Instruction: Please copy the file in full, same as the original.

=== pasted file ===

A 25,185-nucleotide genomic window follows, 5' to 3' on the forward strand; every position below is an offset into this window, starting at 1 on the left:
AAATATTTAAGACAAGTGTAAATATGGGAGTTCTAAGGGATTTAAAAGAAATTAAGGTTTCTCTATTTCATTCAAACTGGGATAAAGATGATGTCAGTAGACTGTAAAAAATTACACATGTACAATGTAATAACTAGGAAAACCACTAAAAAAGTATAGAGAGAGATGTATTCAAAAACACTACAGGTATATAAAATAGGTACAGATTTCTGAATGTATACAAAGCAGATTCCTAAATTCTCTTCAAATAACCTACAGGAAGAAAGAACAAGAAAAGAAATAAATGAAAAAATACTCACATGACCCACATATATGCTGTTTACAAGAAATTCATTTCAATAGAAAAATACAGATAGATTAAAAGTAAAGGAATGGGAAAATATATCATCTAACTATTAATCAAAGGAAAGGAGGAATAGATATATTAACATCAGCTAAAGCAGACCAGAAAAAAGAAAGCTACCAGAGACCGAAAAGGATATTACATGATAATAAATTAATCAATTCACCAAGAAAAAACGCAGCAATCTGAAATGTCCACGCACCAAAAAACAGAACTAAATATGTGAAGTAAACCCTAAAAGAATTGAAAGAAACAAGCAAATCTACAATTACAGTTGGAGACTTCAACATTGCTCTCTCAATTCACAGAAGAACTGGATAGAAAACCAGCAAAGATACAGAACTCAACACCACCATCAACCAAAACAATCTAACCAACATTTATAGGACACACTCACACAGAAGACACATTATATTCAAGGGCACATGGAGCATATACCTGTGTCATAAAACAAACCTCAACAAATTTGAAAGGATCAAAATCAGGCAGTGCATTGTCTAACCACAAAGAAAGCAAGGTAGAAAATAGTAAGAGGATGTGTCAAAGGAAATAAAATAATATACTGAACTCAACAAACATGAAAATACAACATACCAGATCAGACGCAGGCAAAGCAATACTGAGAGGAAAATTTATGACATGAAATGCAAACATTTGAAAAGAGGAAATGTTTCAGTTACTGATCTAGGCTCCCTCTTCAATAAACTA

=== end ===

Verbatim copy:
A 25,185-nucleotide genomic window follows, 5' to 3' on the forward strand; every position below is an offset into this window, starting at 1 on the left:
AAATATTTAAGACAAGTGTAAATATGGGAGTTCTAAGGGATTTAAAAGAAATTAAGGTTTCTCTATTTCATTCAAACTGGGATAAAGATGATGTCAGTAGACTGTAAAAAATTACACATGTACAATGTAATAACTAGGAAAACCACTAAAAAAGTATAGAGAGAGATGTATTCAAAAACACTACAGGTATATAAAATAGGTACAGATTTCTGAATGTATACAAAGCAGATTCCTAAATTCTCTTCAAATAACCTACAGGAAGAAAGAACAAGAAAAGAAATAAATGAAAAAATACTCACATGACCCACATATATGCTGTTTACAAGAAATTCATTTCAATAGAAAAATACAGATAGATTAAAAGTAAAGGAATGGGAAAATATATCATCTAACTATTAATCAAAGGAAAGGAGGAATAGATATATTAACATCAGCTAAAGCAGACCAGAAAAAAGAAAGCTACCAGAGACCGAAAAGGATATTACATGATAATAAATTAATCAATTCACCAAGAAAAAACGCAGCAATCTGAAATGTCCACGCACCAAAAAACAGAACTAAATATGTGAAGTAAACCCTAAAAGAATTGAAAGAAACAAGCAAATCTACAATTACAGTTGGAGACTTCAACATTGCTCTCTCAATTCACAGAAGAACTGGATAGAAAACCAGCAAAGATACAGAACTCAACACCACCATCAACCAAAACAATCTAACCAACATTTATAGGACACACTCACACAGAAGACACATTATATTCAAGGGCACATGGAGCATATACCTGTGTCATAAAACAAACCTCAACAAATTTGAAAGGATCAAAATCAGGCAGTGCATTGTCTAACCACAAAGAAAGCAAGGTAGAAAATAGTAAGAGGATGTGTCAAAGGAAATAAAATAATATACTGAACTCAACAAACATGAAAATACAACATACCAGATCAGACGCAGGCAAAGCAATACTGAGAGGAAAATTTATGACATGAAATGCAAACATTTGAAAAGAGGAAATGTTTCAGTTACTGATCTAGGCTCCCTCTTCAATAAACTA